The transition into ordered states requires an understanding of the collective excitations, which are bound states of particle–hole pairs. The identification of the low-lying singlets leads us to consider the following order parameter for URu2Si2 where is the Hubbard operator, which measures the excitonic mixing between the two lowest-lying U-5f singlets at lattice site Ri.
This order parameter is complex. Its real part is proportional to the hexadecapole operator of the A2g irreducible representation of the tetragonal symmetry, Reψ ∝ 〈(JxJy+JyJx)(Jx2−Jy2)〉, introduced in the context of nuclear physics long ago. Its imaginary part is proportional to the magnetization along the z axis, Imψ ∝ 〈Jz〉, which is the only direction allowed within this crystal-field set of states. Experimentally, the moment indeed points in the z direction4.
At low temperatures, we found two different stable DMFT solutions, describing ordered states with non-zero staggered 〈ψ〉 with wave vector Q=(0,0,1). The first solution has 〈ψ〉 purely real and describes the hidden-order phase of URu2Si2. This solution has zero magnetic moment, does not break time-reversal symmetry and has a non-zero hexadecapole. The second DMFT solution has a purely imaginary 〈ψ〉 and we associate this phase with the large-moment antiferromagnet phase, which is experimentally realized at pressures larger than 0.7 GPa (refs 17, 18, 19, 20). Hence, the microscopic approach succeeds in unifying two very distinct broken-symmetry states in a single complex order parameter. The existence of a solution with either purely real or purely imaginary ψ, but without mixtures, indicates a first-order phase transition between these two phases, as observed in the pressure experiments of refs 17, 18, 19, 20.
It is useful to visualize the meaning of this order parameter in a limiting case of a simple atomic wavefunction, where it takes the form . The average magnetic moment of the ground state is hence 〈gs|J|gs〉=4cos(φ)sin (2θ)sin(ϕ)*(0,0,1). If ϕ is π/2, we have a phase with large magnetic moment and if ϕ vanishes, the moment vanishes.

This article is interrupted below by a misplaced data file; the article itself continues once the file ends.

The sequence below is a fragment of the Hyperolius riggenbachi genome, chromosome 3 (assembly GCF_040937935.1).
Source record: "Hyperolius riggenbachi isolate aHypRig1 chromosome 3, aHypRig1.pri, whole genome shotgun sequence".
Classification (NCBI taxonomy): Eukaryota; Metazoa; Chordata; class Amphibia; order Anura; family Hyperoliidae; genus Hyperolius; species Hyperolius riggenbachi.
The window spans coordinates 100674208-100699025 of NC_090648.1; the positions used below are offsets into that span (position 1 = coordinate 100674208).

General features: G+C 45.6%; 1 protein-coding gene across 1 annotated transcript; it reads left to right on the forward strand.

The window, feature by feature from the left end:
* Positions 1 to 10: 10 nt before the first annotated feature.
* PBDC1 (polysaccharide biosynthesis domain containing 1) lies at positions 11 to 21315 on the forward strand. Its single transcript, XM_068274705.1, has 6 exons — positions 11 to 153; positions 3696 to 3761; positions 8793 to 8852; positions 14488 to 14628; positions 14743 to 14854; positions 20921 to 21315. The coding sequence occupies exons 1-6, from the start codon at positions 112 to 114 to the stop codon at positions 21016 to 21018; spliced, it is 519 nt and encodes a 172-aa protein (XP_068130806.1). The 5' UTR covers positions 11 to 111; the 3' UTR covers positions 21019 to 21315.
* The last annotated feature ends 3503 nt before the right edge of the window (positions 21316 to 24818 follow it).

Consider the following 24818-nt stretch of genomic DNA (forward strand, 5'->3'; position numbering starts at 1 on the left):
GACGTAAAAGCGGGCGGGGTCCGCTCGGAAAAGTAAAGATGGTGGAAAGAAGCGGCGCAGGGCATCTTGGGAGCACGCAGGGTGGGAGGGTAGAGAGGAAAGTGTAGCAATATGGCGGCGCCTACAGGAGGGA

Our theory provides a natural explanation for a large number of experiments, which are very puzzling, when examined from other perspectives and suggests new experiments.
First, it has been advocated phenomenologically that even though the hidden-order phase and the large-moment phase have distinct order parameters, the behaviour of many observables across the transition is remarkably similar. The term adiabatic continuity has been used to describe this situation17,21, but it is not justified on theoretical grounds because the two phases are separated by a first-order phase transition. The proposed order parameter ψi, which unifies the no-moment and large-moment phase, explains why even though the two phases are separated by a first-order phase transition, they are in many respects very similar, for example in the critical temperature and entropy change across the transition.
Second, at the hidden-order transition, a small gap of the order of 10 meV opens in the 5f quasiparticle spectrum, as seen in optical conductivity22, specific heat23, thermal conductivity24 and relaxation rate measurements25,26. On the other hand, the d.c. resistivity continues to decrease at low temperatures27, because it is dominated by the itinerant spd carriers. This fact is hard to understand in a simple itinerant density wave picture. The f-state gap at low energies is also seen in neutron scattering experiments4,14,15.
Third, unlike DFT calculations28, our approach described a strongly correlated normal state with large entropy and can account for the large specific-heat coefficient in the paramagnetic state of the material.
It has recently been proposed that one can detect hexadecapole order using the resonant X-ray technique29. This would be a direct test of our proposed order parameter. High-resolution angle-resolved photoemission spectroscopy can detect the small kink in the very low-energy spectra (<10 meV) of Fig. 1d, which is a unique signature of the arrested Kondo effect. It would be interesting to control the crystal-field splitting energy Δ. A slight decrease (increase) of Δ, will increase (decrease) the hidden-order transition temperature.
Finally, our results set the stage for understanding the mysterious superconducting transition that takes place at the much lower temperatures (Tc=0.8 K). Hidden order is fertile ground for superconductivity, whereas the large-moment antiferromagnetic phase completely eliminates this instability. Our results suggest that Cooper pairing can take place only when the electrons propagate in the time-reversal symmetric background, but unravelling the precise origin of the superconductivity in this material will require further investigation.
We are grateful to J. Allen, J. Denlinger and J.C. Seamus Davis for fruitful discussion and for sharing unpublished work with us. K.H. was supported by grant NSF DMR-0746395 and an Alfred P. Sloan fellowship. G.K. was supported by NSF DMR-0906943.